If you saw a friend in the grocery store, you would likely be much more demonstrative and happy to see them because you don’t see them all the time.

With partners and people you spend a lot of time and live with, make an effort to emotionally connect when you see each other. Look up, make eye contact, and show interest. Ask how they are and take a moment to give your full attention to their responses.

Warm acknowledgment is an expression of appreciation for both the person and the relationship.

If you find this difficult to do because the relationship is not doing well or is rocky, don’t ignore the problems, but try anyway because it can positively impact your ability to resolve the issues that need work.

4. Offer help when asked or needed.

Offering help willingly and cheerfully is a back-handed form of appreciation. It’s basically an expression of “I’ve got your back,” which means “I care. I’m there for you. I want to ease your way.” All of those intentions are felt when you help someone.

To successfully do this, several things are required:

  • Your attitude should be one of openness, willingness, patience, and calm.
  • There should be no strings attached to the help.
  • The motivation should be to provide relief and ease for the other person by helping them with what they need.
  • If, for some reason, you’re being asked too often and too much for something, then say what you can and can’t do and proceed with what you can do with the same attitude I’ve described.

You don’t want to be taken advantage of, but you also don’t want to withhold your help because you’re afraid of being taken advantage of.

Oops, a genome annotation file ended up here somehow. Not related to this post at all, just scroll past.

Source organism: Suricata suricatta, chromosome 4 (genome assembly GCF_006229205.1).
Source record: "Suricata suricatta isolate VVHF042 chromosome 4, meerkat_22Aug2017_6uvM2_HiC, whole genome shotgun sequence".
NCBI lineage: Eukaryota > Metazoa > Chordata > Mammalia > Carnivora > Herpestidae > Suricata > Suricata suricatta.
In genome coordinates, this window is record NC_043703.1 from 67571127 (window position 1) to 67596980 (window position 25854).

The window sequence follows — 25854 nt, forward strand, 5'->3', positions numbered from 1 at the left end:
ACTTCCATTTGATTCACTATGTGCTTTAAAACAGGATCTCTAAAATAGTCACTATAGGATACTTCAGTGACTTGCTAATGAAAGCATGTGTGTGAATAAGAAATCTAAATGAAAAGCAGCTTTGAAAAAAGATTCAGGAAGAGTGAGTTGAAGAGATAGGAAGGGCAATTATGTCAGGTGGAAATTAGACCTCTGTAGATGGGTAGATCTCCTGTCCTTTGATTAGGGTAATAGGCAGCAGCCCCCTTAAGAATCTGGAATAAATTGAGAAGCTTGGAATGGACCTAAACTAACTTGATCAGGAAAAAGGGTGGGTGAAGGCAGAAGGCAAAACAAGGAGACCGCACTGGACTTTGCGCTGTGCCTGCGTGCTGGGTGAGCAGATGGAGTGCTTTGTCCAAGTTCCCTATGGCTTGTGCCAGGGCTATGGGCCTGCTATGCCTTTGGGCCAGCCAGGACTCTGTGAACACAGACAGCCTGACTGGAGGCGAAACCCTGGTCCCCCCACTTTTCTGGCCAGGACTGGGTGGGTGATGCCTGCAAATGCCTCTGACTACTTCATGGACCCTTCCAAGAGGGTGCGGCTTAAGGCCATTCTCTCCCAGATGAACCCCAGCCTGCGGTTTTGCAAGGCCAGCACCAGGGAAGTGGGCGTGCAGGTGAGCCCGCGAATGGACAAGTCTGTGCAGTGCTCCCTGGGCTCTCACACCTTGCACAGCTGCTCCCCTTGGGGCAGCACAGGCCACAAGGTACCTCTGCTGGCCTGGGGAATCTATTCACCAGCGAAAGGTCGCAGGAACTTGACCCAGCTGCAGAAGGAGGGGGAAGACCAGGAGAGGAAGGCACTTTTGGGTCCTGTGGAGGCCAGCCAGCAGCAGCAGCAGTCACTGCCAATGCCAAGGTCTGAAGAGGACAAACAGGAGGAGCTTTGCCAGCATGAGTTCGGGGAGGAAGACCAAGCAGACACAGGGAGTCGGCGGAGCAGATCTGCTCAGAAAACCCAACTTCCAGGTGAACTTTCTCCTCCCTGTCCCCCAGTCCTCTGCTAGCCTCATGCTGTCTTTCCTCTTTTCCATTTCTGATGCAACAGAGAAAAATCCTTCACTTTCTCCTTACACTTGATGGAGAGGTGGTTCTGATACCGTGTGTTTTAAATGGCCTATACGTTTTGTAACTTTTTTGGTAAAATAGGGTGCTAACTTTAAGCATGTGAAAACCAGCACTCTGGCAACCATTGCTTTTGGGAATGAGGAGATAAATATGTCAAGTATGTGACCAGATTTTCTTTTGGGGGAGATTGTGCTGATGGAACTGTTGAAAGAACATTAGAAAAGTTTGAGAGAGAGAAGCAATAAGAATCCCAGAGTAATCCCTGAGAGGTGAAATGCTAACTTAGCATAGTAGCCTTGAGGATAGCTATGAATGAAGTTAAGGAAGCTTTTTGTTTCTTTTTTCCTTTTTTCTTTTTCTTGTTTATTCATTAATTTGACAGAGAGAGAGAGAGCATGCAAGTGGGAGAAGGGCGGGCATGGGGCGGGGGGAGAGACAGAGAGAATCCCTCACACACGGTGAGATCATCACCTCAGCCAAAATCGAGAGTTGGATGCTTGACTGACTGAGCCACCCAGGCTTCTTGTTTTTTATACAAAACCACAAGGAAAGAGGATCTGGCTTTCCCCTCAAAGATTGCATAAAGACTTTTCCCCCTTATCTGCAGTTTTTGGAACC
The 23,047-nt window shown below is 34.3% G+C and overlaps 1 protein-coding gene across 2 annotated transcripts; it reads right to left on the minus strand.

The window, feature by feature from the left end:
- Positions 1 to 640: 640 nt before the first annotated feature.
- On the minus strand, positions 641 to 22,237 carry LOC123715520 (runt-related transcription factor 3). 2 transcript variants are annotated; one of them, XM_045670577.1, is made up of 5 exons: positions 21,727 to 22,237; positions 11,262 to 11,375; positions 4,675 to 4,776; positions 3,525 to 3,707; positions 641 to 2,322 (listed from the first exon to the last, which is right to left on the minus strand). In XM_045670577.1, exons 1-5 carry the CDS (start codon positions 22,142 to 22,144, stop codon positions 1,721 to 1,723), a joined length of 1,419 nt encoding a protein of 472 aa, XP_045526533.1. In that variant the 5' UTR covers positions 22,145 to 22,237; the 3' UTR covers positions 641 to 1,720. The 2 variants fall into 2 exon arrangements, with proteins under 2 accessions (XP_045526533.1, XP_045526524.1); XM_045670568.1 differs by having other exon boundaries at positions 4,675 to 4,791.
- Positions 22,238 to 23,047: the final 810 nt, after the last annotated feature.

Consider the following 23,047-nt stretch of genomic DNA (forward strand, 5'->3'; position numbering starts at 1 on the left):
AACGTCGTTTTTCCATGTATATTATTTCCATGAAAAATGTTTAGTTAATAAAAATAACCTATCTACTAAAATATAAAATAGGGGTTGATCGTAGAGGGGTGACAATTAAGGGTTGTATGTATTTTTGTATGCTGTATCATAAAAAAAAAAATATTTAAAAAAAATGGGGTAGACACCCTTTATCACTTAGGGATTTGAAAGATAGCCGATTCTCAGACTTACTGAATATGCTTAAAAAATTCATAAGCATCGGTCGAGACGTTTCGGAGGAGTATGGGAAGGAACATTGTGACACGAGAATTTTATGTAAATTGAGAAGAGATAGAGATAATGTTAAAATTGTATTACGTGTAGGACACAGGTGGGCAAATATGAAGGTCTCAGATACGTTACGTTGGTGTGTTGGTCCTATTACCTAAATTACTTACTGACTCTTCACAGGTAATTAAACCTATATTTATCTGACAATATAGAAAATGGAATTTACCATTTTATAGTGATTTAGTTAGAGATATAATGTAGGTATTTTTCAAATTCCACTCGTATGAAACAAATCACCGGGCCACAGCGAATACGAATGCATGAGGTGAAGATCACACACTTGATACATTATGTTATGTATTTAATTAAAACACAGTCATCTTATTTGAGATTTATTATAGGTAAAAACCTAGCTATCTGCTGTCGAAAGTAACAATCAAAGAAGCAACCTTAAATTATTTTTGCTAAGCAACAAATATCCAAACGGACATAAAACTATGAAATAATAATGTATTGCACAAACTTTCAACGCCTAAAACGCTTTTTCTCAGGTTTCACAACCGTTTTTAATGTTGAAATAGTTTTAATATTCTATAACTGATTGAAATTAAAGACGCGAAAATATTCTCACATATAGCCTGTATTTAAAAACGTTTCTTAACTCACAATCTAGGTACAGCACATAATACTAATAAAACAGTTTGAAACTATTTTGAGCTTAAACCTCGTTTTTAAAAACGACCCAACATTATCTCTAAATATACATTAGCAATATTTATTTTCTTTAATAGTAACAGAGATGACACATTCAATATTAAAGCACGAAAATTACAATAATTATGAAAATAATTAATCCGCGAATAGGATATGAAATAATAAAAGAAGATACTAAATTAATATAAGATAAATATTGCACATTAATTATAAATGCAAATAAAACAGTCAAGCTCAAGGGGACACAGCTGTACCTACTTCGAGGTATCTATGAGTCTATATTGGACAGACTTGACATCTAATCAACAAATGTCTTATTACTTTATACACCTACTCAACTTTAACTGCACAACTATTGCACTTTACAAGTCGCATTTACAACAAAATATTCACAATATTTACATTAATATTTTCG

Just be straight up and dive in with what you can do with a caring attitude.

5. Balance the scale on the good side.

Do your best to verbalize appreciation more than focusing on problems. Dealing with issues is totally necessary. You should never let that go because they snowball over time. But making sure you notice what’s going right, at least as much, will keep the relationship moving in a positive direction.

That doesn’t mean you should stay in a toxic relationship. That’s not what expressing appreciation is intended to encourage or support.

It works in relationships with a basic foundation to build from, and it can have some healing effects on a relationship that’s been neglected and distance has crept in, or negative feelings have taken up residence.

Try expressing more appreciation with sincerity and see what happens.

Keep these three things in mind.

When expressing appreciation of any kind, these three things are essential.

  1. Be authentic. Make sure that everything you say is true and something you value. Don’t come up with things that don’t mean something to you.
  2. Give appreciation fully and without any ulterior motive. Showing appreciation should not be part of a bartering system. You can reinforce behavior you value by commenting on it, but only if what you say is true and something you would say regardless of the situation. Being appreciative only to get something you want is manipulation. Doing it to enhance a relationship is not manipulation because you have real positive regard for the other person. It’s a fine line, but an important one.
  3. Don’t fake it. Saying something just to make someone feel better isn’t helpful. You might have good intentions, but people can usually tell when someone’s not genuine. Stick to what’s accurate and true.

One Last Great Thing

Verbalizing appreciation works in all kinds of relationships, whether intimate or casual. It also has a transformative effect on you. The more you do it, the better you feel and appreciate yourself.

That’s all for today!

Have a great week!

All my best,